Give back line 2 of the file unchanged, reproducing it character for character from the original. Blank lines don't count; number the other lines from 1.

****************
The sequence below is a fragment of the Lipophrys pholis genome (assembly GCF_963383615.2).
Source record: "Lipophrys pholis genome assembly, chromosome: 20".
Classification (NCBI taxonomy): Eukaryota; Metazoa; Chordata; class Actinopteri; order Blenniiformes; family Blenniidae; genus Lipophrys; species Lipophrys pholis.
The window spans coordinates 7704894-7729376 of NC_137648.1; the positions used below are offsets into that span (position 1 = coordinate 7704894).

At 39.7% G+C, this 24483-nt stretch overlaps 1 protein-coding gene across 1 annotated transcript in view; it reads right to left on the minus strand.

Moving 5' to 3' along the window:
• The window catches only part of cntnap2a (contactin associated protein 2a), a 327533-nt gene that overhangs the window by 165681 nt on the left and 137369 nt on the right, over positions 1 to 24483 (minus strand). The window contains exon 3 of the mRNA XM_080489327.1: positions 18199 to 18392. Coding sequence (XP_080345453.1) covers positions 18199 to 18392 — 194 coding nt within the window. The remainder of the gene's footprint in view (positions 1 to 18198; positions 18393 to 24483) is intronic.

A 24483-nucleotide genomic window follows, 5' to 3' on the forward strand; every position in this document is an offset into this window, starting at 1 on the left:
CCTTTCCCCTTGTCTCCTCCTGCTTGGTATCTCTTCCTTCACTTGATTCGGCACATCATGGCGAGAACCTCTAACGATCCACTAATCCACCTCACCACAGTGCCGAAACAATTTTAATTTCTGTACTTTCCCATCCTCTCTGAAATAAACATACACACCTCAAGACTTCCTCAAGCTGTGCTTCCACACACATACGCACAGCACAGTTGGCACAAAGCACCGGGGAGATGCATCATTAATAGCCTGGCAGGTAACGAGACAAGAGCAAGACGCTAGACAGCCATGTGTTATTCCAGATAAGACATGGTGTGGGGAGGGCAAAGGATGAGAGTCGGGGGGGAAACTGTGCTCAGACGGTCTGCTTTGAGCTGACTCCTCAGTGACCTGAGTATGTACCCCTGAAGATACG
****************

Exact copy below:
Source record: "Lipophrys pholis genome assembly, chromosome: 20".